Article:
  How an Accident of Hardware Design Encouraged Open Source
Subject:   ASCII on the PDP-8
Date:   2007-03-05 22:00:53
From:   Marc.Ramsey
I spent a lot of time building complex systems using various models of PDP-8, PDP-15 (18 bit!), and PDP-10 (36 bit). I don't remember ever resorting to packing ASCII characters in the fashion described. Instead, characters were almost immediately transliterated into SIXBIT code, which allowed for packing 2 characters in a 12 bit word, 3 in 18, and 6 in 36 bits. One lost control characters, lower case letters, and a few other symbols, but given the limited capability of the output devices at the time, this was hardly an issue. Most of the assemblers, compilers, and interpreters we used at the time limited themselves to using characters from the SIXBIT set.


The PDP-11 was the first computer I used ASCII on to any great extent. The endian issue was already being dealt with by ARPAnet protocols in 1975, when I was involved in interfacing the first PDP-11s to that network.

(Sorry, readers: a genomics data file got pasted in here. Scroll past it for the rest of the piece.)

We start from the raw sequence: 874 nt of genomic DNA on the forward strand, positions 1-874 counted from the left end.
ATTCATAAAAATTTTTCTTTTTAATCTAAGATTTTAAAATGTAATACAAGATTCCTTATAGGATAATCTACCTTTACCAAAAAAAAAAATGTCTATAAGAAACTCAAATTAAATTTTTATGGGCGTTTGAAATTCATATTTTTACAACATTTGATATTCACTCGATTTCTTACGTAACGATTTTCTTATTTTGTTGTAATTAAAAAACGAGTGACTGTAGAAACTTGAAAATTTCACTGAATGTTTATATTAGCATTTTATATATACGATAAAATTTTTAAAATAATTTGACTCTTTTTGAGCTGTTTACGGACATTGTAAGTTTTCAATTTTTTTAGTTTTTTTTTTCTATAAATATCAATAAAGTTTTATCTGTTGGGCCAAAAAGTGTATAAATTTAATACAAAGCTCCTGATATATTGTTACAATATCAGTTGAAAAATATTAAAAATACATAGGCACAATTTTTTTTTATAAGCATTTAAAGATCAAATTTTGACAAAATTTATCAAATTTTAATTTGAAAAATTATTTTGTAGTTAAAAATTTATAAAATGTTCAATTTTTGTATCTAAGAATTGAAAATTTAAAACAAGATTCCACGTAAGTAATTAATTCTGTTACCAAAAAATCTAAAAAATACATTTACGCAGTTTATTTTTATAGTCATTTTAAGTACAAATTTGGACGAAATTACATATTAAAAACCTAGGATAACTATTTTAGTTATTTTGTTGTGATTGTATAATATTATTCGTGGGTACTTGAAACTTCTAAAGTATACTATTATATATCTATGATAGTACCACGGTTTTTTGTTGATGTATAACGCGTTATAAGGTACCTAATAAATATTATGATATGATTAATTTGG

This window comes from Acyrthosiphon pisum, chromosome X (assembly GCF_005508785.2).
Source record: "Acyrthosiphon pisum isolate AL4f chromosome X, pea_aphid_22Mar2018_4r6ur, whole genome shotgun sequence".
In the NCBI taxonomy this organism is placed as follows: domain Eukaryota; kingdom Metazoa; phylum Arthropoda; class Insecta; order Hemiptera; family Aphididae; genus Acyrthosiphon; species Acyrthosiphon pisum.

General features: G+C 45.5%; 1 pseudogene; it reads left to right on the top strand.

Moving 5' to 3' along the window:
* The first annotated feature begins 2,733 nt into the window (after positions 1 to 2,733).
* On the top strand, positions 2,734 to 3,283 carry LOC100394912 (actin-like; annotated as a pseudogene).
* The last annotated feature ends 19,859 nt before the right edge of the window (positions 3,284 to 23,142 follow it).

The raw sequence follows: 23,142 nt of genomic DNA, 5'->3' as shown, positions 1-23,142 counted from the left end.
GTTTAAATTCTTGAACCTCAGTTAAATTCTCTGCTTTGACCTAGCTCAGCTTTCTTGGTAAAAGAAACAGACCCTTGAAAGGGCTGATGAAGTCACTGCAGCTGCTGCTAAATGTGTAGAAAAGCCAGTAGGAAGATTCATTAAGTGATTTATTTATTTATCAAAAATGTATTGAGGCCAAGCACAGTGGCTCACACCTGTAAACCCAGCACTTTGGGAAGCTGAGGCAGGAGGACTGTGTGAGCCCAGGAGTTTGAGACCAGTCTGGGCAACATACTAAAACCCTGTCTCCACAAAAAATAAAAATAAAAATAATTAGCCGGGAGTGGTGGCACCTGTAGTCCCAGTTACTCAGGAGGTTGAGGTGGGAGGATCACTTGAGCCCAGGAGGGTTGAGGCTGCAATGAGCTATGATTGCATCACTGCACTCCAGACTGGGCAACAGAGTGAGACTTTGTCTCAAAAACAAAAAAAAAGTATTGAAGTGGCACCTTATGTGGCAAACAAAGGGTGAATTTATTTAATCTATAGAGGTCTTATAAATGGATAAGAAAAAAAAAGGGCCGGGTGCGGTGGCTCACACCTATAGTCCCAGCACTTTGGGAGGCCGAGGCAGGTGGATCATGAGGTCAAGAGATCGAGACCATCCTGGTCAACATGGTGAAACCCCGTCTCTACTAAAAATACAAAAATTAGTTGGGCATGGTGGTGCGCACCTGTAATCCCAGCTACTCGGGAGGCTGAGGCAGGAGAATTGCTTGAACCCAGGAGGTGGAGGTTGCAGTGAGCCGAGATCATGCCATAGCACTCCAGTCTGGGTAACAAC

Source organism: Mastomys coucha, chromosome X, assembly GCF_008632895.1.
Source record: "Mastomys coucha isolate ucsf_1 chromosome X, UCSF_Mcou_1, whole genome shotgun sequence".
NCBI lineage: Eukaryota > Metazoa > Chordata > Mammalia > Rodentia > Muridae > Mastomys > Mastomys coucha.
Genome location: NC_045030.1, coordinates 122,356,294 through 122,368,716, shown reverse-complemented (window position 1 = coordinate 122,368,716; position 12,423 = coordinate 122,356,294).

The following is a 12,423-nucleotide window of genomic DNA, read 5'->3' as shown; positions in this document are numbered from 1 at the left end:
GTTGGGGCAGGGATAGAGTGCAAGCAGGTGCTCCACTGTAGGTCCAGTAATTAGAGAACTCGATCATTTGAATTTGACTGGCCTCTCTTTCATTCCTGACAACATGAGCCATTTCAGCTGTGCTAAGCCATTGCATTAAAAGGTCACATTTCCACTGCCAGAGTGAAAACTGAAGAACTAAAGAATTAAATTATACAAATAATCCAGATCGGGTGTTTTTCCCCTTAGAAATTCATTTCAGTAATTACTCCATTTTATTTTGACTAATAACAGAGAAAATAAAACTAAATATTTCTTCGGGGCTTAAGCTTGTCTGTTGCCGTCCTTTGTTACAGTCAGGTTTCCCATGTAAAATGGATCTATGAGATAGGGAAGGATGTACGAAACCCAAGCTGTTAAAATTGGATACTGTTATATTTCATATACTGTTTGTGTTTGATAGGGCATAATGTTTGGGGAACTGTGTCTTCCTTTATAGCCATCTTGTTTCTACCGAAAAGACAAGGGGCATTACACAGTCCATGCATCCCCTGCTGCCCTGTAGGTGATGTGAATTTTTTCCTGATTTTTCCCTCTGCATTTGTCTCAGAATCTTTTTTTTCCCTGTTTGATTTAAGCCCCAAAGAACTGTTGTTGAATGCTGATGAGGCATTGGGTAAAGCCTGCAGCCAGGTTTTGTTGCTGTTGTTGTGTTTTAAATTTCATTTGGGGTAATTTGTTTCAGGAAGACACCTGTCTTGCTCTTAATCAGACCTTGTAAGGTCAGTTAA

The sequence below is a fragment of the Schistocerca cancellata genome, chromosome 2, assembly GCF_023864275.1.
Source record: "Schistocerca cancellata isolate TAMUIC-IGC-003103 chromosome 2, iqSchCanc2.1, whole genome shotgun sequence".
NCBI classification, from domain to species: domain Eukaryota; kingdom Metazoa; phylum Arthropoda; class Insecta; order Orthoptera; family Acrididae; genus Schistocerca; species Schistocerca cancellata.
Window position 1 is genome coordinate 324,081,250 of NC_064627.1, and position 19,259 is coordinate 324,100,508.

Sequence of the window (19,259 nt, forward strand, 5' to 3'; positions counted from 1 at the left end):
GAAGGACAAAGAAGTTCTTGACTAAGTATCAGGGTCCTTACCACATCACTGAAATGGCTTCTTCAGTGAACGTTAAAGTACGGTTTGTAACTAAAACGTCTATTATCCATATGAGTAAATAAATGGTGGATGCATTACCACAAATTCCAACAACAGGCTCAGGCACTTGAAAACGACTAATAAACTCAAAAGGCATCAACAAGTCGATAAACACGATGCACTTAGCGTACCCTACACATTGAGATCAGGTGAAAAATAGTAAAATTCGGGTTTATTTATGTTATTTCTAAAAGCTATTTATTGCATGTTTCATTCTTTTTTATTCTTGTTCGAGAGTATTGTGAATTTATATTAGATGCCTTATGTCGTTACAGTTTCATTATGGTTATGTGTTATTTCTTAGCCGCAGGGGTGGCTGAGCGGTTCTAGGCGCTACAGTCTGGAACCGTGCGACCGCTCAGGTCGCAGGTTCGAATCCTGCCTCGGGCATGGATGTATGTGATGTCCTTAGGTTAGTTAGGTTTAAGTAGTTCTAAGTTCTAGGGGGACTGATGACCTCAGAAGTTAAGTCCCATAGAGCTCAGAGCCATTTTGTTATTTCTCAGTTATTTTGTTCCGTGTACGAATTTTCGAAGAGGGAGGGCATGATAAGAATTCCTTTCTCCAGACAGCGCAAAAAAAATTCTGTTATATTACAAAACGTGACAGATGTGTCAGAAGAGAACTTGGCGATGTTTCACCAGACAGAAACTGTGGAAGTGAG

If you really want to know how open source software came about, ask Richard Stallman about EMACS and James Gosling...

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  • ASCII on the PDP-8
    2007-03-05 23:14:28  Mark_Rosenthal [View]

    There were a few different encoding schemes we used when I worked in DEC's Small Systems Group. It wasn't necessary to explain all of them in the article to make the point that on non-byte-addressable machines it was more cumbersome to write software to manipulate text than on byte-addressable machines.

    When we could live with only uppercase letters, digits and a very few punctuation characters, we used a 6-bit encoding scheme called RAD50. But when we needed a fuller set of punctuation characters or lowercase letters, we used an 8-bit encoding which was 7-bit ASCII plus parity.

    As for Gosling Emacs, I heard stories back then that Gosling had incorporated other programmers' contributions (including Stallman's) into his version of Emacs, and then sold it to Unipress who treated it as proprietary and violated the programmer's tradition of sharing code. Since Stallman hadn't included a copyright in the code he contributed, it was in the public domain so Unipress could claim proprietary rights to it. This is part of what made Stallman decide to copyright his later code and invent a license that would require recipients to behave better than Gosling and Unipress had done.